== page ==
Under the eighth section of the Act approved July 22, 1854,

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10 Stat. 308, the probate judge of the County of Santa Fe presented to the surveyor general of New Mexico a claim on behalf of the city for four square [17 S.Ct. 473] leagues of land. This claim was substantially based upon the averment that, as the City of Santa Fe was in existence during the whole period of Spanish sovereignty over New Mexico, it was certain that,

under the Spanish laws, usages, and customs, the inhabitants thereof were, as a community, entitled to receive, and your petitioners believe and claim did in fact receive, a grant from the crown for at least four square leagues of land and commons, which they now claim.

As the legal authority for this asserted right of the city, reference was made to specified provisions of the law of Spain, and the prayer of the petition was

that said land be surveyed, and that a patent therefor be issued by the United States to the probate judge for the time being of said County of Santa Fe, in trust for the use and benefit of the landholders and inhabitants within said tract and for the City of Santa Fe until the same be by law incorporated under charter, and thereby become the rightful custodian of the patent for said tract of land.

The surveyor general reported for confirmation to Congress the claim thus made (H. of R. Ex.Doc. 239, 43d Cong., 1st Sess.), and, the recommendation not having been acted upon, this suit was commenced by the City of Santa Fe under the provisions of the Act of March 3, 1891, creating the Court of Private Land Claims. 26 Stat. 854, c. 539.

The petition originally filed on behalf of the city, after setting out the existence of the Spanish villa known as "La Villa de Santa Fe," substantially averred that the municipality of Santa Fe occupied the situs of the Spanish villa and possessed jurisdiction over the same territory, and therefore was, in law, the successor to all the rights enjoyed by the Spanish villa. It alleged that prior to the Indian insurrection in 1680, the villa had received a pueblo grant of four square leagues of land, the central point of which was in the center of the plaza of the City of Santa Fe; that the grant was made by the King of Spain; that juridical possession was given thereunder, and that such facts were evidenced by a valid testimonio; that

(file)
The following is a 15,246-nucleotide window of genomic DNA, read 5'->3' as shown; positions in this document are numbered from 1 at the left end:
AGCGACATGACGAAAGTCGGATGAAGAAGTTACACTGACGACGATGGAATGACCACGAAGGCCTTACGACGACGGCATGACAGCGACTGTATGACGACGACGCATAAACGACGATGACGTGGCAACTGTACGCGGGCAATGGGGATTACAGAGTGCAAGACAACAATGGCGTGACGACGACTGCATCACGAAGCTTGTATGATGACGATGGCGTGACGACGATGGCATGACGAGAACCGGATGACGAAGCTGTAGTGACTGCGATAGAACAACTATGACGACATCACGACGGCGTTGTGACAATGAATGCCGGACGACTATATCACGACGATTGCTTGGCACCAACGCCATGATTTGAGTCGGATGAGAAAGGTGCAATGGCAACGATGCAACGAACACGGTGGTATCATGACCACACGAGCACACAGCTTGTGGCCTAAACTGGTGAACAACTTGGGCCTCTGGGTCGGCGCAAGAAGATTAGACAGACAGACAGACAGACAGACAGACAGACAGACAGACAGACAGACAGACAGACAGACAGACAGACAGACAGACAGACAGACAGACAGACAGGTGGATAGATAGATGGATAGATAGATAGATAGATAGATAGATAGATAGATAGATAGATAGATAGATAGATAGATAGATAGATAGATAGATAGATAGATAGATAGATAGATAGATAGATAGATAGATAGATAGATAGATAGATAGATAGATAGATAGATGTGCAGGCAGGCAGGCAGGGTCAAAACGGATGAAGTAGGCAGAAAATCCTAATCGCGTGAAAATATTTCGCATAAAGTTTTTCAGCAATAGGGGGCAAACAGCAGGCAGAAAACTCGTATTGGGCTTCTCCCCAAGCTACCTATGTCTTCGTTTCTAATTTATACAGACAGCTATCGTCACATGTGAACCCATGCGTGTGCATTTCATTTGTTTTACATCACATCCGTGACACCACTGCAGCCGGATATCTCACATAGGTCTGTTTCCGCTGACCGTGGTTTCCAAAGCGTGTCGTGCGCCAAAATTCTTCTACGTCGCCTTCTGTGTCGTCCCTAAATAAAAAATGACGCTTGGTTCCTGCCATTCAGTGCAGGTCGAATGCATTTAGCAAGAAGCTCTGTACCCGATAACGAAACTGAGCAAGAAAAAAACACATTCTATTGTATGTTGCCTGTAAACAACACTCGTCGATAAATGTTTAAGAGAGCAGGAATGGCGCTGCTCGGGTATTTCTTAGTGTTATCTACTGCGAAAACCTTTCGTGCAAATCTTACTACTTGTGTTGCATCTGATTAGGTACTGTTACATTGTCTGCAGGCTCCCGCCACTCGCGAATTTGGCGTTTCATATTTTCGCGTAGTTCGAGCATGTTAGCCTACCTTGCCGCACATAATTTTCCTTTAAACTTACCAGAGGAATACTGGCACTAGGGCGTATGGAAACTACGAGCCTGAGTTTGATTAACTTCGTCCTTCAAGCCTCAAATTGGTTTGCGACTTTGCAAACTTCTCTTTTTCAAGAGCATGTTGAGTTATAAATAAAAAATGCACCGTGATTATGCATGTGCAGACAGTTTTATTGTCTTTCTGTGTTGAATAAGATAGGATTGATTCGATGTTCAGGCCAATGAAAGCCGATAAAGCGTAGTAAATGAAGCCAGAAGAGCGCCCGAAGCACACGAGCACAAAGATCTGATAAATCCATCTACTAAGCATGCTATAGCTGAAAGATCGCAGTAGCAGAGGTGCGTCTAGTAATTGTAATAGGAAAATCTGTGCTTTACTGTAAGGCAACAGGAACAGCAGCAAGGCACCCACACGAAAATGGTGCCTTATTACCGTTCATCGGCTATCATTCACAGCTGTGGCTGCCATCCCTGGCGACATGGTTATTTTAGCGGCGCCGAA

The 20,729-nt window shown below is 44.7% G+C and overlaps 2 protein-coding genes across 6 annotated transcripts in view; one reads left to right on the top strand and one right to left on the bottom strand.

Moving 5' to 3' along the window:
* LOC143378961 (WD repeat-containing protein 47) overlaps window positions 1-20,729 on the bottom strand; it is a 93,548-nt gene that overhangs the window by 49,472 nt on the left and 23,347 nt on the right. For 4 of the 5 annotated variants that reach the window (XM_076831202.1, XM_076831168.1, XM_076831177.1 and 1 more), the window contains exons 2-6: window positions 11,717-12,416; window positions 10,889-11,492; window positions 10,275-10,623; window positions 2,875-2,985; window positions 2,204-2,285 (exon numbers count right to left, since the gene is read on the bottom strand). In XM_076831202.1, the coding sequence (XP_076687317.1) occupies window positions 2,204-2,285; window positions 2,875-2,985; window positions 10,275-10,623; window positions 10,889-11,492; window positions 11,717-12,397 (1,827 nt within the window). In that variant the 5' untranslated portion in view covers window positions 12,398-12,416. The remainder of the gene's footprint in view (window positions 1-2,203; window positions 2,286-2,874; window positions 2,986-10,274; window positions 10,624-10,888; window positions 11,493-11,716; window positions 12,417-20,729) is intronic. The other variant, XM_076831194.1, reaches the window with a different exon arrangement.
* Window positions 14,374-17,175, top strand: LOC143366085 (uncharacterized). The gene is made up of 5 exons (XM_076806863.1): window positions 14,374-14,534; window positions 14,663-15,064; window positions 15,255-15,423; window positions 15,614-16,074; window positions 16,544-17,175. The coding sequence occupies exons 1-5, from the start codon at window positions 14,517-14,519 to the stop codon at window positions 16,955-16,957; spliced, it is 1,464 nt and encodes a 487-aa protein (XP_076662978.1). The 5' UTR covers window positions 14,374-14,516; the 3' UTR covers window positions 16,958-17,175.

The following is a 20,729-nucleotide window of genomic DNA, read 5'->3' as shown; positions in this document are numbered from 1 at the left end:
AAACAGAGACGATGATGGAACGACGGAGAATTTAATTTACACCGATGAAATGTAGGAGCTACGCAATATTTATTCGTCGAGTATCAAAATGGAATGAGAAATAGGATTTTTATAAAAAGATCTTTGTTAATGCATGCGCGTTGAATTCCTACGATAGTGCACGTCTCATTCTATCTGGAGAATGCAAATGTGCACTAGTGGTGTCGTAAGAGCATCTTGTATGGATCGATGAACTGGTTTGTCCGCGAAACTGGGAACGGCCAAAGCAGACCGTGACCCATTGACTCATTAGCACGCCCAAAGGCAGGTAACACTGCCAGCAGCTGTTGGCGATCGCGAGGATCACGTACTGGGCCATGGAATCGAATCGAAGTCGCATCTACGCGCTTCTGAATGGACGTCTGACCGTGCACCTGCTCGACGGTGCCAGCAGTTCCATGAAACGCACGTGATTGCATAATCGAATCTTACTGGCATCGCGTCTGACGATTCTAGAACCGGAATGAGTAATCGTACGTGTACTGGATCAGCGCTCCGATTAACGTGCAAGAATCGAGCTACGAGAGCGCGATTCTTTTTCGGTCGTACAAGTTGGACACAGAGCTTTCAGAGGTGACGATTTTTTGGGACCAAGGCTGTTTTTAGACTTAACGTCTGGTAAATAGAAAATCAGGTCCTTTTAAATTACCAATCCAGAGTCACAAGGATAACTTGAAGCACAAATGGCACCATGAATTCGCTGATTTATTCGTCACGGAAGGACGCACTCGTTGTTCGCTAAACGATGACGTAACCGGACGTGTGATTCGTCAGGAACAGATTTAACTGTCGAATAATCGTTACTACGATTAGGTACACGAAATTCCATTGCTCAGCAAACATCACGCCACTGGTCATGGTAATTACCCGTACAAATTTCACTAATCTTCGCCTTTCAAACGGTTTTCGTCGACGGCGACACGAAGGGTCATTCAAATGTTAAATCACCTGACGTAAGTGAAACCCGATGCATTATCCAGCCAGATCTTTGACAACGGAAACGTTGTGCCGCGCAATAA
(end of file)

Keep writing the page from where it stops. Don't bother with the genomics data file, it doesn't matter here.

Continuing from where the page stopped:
Page 678

the archives and records of the villa were destroyed in the Indian insurrection of 1680, and therefore the title could not be produced. The fact was also averred that the claim had been submitted to the surveyor general, and had been by him recommended favorably to Congress. The prayer was for a confirmation of the grant to the city

in trust for the use and benefit of the inhabitants thereof, and of such grantees and assignees of parts of the said lands as have derived, or may hereafter acquire by due assignments, allotments, and titles in severalty to said parts respectively.

The defendant demurred on the ground that the petition stated no cause of action, and also because it failed to disclose the fact that there were many adverse claimants, under Spanish grants, to the land sued for, and that such claimants were necessary parties defendant.